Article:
Featured Articles

Analysts expect ARM to do well next year

Analysts expect ARM to do well next year

British chip designer ARM could cash in on the mobile industry's rush to transition to 64-bit operating systems and hardware.

More...
Huawei and Xiaomi outpace Lenovo, LG in smartphone market

Huawei and Xiaomi outpace Lenovo, LG in smartphone market

Samsung has lost smartphone market share, ending the quarter on a low note and Xiaomi appears to be the big winner.

More...
Intel Broadwell 15W coming to CES

Intel Broadwell 15W coming to CES

It looks like Intel will be showing off its 14nm processors, codenames Broadwell, in a couple of weeks at CES 2015.

More...
Gainward GTX 980 Phantom reviewed

Gainward GTX 980 Phantom reviewed

Today we’ll be taking a closer look at the recently introduced Gainward GTX 980 4GB with the company’s trademark Phantom cooler.

More...
Zotac ZBOX Sphere OI520 barebones vs Sphere Plus review

Zotac ZBOX Sphere OI520 barebones vs Sphere Plus review

Zotac has been in the nettop and mini-PC space for more than four years now and it has managed to carve…

More...
Frontpage Slideshow | Copyright © 2006-2010 orks, a business unit of Nuevvo Webware Ltd.
Saturday, 22 May 2010 13:04

XFX HD 5870 Black Edition tested - A closer look at XFX HD 5870 Black Edition

Written by Sanjin Rados
Image

Review: 900MHz, but 10°C cooler than reference cards











XFX HD 5870 Black Edition comes with non-reference cooling, which compared to the reference one has much larger dissipation surface. This results in almost inaudible 2D operation and acceptable 3D noise levels. This means that you’ll indeed hear the fan while gaming, but not nearly enough to bother you. GPU temperatures are about 10°C lower than on the reference card, which means that you can manually lower the RPM and further silence the GPU even when under workload.

Image
 
XFX cut the PCB short from reference 28cm to 25.7cm, meaning there are changes afoot. 

Image

Bad thing about the positioning of the HD 5870 Black Edition’s fan is that part of the heat is dissipated within the case, so you might want to make sure of adequate in-case airflow. On the other hand, tha fan operates directly above the GPU and blows air to both sides of the heatsink equally. You’ll find more carved out air outlets than on the reference card, and you can catch a glimpse of the heatpipes through them. 

Image

Image

Black Edition’s power connectors are not placed on top, but rather at the end of the card. Although the card is shorter than the reference one, smaller computer cases might make reaching power connectors difficult.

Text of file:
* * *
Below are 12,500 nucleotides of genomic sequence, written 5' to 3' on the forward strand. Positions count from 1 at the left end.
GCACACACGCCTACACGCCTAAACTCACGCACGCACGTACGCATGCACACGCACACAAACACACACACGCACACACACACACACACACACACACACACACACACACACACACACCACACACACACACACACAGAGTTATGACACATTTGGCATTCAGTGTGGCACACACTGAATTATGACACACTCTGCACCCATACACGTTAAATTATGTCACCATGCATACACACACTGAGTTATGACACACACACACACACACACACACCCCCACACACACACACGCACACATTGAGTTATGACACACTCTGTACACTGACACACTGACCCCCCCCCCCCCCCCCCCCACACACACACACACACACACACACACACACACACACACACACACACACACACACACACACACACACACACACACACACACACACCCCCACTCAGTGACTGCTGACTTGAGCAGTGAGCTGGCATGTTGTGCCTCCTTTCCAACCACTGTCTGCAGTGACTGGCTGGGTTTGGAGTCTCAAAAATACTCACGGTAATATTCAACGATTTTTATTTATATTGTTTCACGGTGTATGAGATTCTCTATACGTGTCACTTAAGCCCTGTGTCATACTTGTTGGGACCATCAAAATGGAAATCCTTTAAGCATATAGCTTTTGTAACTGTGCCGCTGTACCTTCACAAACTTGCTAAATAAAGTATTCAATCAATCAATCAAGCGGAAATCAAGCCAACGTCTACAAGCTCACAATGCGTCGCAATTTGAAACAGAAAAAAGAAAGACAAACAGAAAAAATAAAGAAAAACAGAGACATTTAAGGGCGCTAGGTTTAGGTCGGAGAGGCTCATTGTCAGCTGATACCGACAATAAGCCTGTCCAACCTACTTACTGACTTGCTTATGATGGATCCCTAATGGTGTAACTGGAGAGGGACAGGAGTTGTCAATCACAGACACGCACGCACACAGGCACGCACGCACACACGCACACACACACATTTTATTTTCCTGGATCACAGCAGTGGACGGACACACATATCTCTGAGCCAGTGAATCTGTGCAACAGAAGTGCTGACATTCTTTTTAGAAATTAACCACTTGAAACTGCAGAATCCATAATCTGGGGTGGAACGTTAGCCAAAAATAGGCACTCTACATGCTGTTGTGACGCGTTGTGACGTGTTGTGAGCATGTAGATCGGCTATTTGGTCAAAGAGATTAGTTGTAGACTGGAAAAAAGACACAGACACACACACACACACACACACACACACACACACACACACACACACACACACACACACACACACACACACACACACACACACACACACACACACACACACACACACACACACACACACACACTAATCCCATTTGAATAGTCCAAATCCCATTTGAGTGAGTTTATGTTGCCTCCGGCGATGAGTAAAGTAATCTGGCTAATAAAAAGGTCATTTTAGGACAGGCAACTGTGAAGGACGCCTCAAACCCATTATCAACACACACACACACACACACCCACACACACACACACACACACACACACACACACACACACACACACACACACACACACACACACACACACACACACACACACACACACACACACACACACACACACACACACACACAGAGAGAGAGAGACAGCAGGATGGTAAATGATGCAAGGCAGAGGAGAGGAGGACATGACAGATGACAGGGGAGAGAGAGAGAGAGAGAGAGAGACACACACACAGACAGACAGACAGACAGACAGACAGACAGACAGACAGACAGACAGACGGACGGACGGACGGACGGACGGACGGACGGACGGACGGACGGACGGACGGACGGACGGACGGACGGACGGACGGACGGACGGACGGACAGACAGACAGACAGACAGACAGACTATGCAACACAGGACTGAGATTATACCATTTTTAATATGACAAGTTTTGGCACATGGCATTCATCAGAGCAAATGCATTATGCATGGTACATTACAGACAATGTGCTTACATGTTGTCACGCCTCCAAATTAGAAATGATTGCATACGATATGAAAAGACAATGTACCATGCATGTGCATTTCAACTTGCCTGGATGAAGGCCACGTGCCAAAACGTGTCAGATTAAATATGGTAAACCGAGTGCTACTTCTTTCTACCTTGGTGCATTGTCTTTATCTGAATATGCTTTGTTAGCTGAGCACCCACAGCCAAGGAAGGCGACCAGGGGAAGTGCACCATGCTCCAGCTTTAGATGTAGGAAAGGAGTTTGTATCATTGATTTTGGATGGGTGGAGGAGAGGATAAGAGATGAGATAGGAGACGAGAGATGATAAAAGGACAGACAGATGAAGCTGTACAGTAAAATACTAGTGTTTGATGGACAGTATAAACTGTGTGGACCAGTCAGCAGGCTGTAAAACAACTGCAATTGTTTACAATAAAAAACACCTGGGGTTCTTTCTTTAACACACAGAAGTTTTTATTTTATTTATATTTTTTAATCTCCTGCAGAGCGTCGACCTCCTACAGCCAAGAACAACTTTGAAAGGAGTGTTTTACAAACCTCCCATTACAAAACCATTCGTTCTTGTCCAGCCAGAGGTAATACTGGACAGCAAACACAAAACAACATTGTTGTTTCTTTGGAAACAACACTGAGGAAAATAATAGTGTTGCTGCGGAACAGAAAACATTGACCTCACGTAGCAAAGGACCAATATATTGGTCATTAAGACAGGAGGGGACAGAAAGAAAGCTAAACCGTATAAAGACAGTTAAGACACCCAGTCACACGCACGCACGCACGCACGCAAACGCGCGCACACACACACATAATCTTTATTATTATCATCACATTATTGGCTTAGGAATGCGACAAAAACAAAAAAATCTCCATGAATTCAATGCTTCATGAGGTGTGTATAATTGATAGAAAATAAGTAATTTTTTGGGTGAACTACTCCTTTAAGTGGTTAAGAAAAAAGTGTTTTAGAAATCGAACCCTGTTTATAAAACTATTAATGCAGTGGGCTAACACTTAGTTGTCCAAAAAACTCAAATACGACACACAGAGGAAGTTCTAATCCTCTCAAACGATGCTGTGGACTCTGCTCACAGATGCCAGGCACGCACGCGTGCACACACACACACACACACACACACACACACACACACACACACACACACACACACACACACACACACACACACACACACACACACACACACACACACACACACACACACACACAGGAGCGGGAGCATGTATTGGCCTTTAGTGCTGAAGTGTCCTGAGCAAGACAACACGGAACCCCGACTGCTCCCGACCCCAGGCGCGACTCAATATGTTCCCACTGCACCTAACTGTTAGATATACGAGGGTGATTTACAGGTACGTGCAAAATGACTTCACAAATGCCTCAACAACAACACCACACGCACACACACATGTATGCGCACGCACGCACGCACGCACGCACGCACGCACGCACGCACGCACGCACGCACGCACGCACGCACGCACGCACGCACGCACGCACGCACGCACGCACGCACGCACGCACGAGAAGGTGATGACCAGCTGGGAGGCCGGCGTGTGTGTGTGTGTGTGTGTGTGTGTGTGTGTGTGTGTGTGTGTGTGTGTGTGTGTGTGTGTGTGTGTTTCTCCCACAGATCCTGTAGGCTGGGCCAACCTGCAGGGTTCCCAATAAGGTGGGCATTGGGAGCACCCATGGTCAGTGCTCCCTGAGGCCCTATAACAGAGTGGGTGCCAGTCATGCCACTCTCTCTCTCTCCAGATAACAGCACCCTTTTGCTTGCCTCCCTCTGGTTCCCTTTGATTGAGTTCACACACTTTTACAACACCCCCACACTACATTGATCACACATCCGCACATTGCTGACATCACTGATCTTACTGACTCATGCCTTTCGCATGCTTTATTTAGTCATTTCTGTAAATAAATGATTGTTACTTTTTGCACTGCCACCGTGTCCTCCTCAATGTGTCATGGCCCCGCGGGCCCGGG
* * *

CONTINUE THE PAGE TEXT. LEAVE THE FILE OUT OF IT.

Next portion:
Image

XFX HD 5870 Black Edition comes with identical set of outs as the reference card – two dual-link DVI outs, HDMI and DisplayPort. 

Image

Thanks to the advanced display output, the card has six TMDS signals at its disposal. The signals can be combined in various ways, with one dual-link DVI out requiring two TDMS lines. HD 5870 cards allow for simultaneous use of three video outs, as long as one of the outs is the DisplayPort. Otherwise, you’re limited to two monitors (two DVI outs or DVI-HDMI combination).

ATI Eyefinity allows for combining output signals so that a large resolution picture can be displayed across three monitors. You can use bezel correction, which removes the parts of the picture hidden by the monitor bezels. When more monitors are stacked next to each other, the part of the picture behind the bezels will not be shifted to the next monitor, but rather stay hidden which can be useful in gaming but not office work.

Image

XFX HD 5870 Black Edition really struck our chord the first time we used it – the card is really quiet. After a conversation with XFX, it turned out that we got a test-sample with a beta version of BIOS, which made the fan spin at 55% RPM in idle mode. The new BIOS we got, and which will end up in retail, lowers the fan RPM to 30% RPM and in turn makes the card almost inaudible. XFX used NTK(HK) Limited 8cm 2-ball fan (rated at 0.48 A) whose maximum RPM count was about 4170 RPM.

Image

HD 5870 Black Edition’s PCB is pretty similar to the Club3D’s version for the HD 5870 Overclocked edition, which we’ve tested here. Still, the cooling is pretty different.  

Image

Image

Instead of Club3D’s 4-heatpipes method, XFX chose to use 5-heatpipes, as you can see from the picture below. The fan is a part of XFX’s cooling, rather than a part of the plastic hood, which is the case with Club3D’s card. As long as we have our peace, we don’t really care about the differences.

Image
 
GPU phase regulation is 4-phase with Renesas R2J20602 power pack. Unfortunately, the card doesn’t come with Volterra VT1165 MF voltage regulator, which is featured on the reference card and allow for software changes of voltage. Instead, XFX opted on uPI uP6213 which don’t offer these capabilities. The controller is on the back of the PCB.

Image

Image

Using DrMos does have advantages over the classic MOSFET - loading is more than 1.5x better, performance improved 25%, low operation temperature, Longer life span. On this card, Dr. Mos has a large average output current (max 40 A), small package: QFN56 (8 mm x 8 mm x 0.95 mm), and maximum operating temperature of up to 150°C.

Image

The card comes with Samsung K4G10325FE-HC04 chips rated at 1250 (5000) MHz, and XFX runs the memory at exactly those speeds. The reference card’s memory runs at 1200 (4800) MHz. Note that the heatsink doesn’t touch the memory.

Image


(Page 3 of 14)
Last modified on Sunday, 20 June 2010 15:03
blog comments powered by Disqus

 

Facebook activity

Latest Commented Articles

Recent Comments